Through the Looking-Glass,
and What Alice Found There
by Lewis Carroll
Photo: Alice’s Shop in Oxford, Alice Liddell used to buy sweets there.
- For instance, the pictures on the wall
next the fire seemed to be all alive, and the very clock on the
chimney-piece (you know you can only see the back of it in the
Looking-glass) had got the face of a little old man, and grinned at her.
- — You may call it “nonsense” if you
like, — she said, — but I’ve heard nonsense, compared with which that
would be as sensible as a dictionary!
- — It’s a great huge game of chess
that’s being played — all over the world — if this IS the world at all,
- — Now, HERE, you see, it
takes all the running YOU can do, to keep in the same place. If you want
to get somewhere else, you must run at least twice as fast as that!
Speak in French when you can’t think of the English for a thing turn out
your toes as you walk — and remember who you are!
- — Don’t keep him waiting, child! Why,
his time is worth a thousand pounds a minute!
- — Twopence
a week, and jam every other day.
Alice couldn’t help laughing, as she said, — I don’t want you to hire
ME — and I don’t care for jam.
— It’s very good jam, — said the Queen.
— Well, I don’t want any TO-DAY, at any rate.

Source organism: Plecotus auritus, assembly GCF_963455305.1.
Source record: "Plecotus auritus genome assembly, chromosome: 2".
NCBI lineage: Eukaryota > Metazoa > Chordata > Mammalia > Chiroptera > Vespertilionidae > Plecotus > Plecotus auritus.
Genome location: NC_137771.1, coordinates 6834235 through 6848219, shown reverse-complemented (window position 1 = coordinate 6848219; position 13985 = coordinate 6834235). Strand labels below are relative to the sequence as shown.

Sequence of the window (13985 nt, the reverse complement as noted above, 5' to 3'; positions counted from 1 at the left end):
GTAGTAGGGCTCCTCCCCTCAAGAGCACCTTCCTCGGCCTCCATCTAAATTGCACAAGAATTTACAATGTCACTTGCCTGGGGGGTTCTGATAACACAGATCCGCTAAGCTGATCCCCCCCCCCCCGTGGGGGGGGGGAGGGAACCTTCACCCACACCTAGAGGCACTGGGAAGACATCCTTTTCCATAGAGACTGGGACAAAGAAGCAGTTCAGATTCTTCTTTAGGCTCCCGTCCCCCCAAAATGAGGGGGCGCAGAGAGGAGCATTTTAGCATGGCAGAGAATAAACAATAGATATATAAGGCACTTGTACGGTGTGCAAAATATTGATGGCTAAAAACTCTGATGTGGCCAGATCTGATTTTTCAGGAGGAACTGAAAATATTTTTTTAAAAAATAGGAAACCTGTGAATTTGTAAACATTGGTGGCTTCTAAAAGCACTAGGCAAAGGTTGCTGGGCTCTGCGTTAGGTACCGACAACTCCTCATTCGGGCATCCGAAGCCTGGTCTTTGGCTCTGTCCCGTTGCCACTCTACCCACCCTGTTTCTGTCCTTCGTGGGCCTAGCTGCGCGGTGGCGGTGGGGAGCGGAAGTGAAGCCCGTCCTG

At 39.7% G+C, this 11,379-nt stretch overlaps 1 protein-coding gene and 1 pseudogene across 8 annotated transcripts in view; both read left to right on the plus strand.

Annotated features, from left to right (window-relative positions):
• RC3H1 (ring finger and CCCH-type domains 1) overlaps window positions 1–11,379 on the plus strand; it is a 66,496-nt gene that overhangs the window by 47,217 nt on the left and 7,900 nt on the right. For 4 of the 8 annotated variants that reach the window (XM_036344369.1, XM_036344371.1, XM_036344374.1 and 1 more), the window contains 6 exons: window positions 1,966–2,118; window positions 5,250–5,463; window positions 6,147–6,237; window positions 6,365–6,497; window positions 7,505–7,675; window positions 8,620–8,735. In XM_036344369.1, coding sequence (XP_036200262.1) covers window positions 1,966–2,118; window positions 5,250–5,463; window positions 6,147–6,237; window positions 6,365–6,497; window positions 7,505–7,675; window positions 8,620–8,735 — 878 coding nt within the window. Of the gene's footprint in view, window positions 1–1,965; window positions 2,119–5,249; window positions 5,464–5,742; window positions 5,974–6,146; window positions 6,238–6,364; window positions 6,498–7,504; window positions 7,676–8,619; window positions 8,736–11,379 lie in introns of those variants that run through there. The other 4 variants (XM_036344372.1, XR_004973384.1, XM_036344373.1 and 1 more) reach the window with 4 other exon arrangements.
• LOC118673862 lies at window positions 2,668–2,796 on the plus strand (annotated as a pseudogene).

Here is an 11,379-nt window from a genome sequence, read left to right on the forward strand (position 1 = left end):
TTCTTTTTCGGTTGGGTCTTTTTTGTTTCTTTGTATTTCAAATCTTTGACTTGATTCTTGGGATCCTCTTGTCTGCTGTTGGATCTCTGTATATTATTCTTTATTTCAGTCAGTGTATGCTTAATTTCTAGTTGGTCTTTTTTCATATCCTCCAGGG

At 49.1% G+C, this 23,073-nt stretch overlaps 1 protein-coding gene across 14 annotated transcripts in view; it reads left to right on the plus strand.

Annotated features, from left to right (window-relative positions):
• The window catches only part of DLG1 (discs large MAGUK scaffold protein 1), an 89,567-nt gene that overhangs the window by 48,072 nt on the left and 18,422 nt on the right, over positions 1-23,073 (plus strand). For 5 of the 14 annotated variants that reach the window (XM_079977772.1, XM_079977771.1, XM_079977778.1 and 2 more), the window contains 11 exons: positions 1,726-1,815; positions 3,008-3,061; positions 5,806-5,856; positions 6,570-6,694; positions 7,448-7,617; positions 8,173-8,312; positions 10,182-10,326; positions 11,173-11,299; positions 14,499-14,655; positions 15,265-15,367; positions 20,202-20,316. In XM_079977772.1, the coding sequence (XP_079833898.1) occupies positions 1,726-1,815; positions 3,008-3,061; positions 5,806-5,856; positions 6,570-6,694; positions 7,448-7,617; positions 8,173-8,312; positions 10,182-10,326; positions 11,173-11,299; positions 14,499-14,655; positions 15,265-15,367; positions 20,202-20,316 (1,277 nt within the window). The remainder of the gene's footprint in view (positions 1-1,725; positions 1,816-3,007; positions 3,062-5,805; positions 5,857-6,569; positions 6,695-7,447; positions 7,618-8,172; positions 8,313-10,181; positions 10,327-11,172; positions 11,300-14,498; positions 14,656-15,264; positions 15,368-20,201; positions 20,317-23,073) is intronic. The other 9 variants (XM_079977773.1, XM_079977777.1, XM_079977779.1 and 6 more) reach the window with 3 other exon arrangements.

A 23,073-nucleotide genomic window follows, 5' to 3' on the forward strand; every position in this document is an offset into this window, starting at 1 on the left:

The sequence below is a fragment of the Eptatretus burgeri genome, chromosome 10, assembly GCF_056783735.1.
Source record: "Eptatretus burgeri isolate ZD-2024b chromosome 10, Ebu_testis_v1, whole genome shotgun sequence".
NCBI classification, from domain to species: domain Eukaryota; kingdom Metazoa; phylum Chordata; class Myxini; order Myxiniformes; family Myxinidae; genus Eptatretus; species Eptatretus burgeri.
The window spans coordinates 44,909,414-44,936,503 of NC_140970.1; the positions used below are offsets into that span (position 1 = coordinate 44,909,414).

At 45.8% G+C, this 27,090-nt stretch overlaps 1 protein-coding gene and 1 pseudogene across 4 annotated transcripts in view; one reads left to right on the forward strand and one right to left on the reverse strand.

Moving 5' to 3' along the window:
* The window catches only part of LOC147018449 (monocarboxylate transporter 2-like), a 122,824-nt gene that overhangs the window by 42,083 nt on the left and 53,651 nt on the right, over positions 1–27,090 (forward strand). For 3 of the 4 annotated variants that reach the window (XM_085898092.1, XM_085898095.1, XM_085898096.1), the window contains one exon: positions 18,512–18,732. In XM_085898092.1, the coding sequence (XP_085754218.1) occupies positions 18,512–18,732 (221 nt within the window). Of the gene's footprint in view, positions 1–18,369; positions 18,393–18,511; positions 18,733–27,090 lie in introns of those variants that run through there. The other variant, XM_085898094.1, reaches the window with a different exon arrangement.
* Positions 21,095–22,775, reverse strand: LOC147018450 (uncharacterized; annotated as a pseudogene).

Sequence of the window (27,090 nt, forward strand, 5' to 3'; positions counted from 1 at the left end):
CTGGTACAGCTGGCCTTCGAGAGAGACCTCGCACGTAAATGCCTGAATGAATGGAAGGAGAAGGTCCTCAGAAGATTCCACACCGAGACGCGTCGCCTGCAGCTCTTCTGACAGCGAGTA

— You couldn’t have it if you DID want it, — the Queen said. — The
rule is, jam to-morrow and jam yesterday — but never jam to-day.
- She couldn’t make out
what had happened at all. Was she in a shop? And was that really — was it
really a SHEEP that was sitting on the other side of the counter? Rub as
she could, she could make nothing more of it: she was in a little dark
shop, leaning with her elbows on the counter, and opposite to her was a
old Sheep, sitting in an arm—chair knitting, and every now and then
leaving off to look at her through a great pair of spectacles.
- The shop seemed to be full of all manner of curious things — but the
oddest part of it all was, that whenever she looked hard at any shelf, to
make out exactly what it had on it, that particular shelf was always quite
empty: though the others round it were crowded as full as they could hold.
— Things flow about so here! — she said at last in a plaintive tone.
- Well, this is the
very queerest shop I ever saw!
- — They’ve a temper, some of them —particularly verbs,
they're the proudest — adjectives you can do anything with, but not verbs
— however, _I_ can manage the whole of them! Impenetrability! That’s what
- — That’s enough to begin with, — Humpty Dumpty interrupted: — there
are plenty of hard words there. “BRILLIG” means four o'clock in the
afternoon — the time when you begin BROILING things for dinner.
— That'll do very well, — said Alice: and “SLITHY”?
— Well, “SLITHY” means “lithe and slimy.” “Lithe” is the same as
“active.” You see it’s like a portmanteau — there are two meanings packed
up into one word.
— I see it now, — Alice remarked thoughtfully: — and what are
— Well, “TOVES — are something like badgers — they're something like
lizards — and they're something like corkscrews.
— They must be very curious looking creatures.
— They are that, — said Humpty Dumpty: — also they make their nests
under sun—dials — also they live on cheese.
— Andy what’s the “GYRE” and to “GIMBLE”?
— To “GYRE” is to go round and round like a gyroscope. To “GIMBLE” is
to make holes like a gimblet.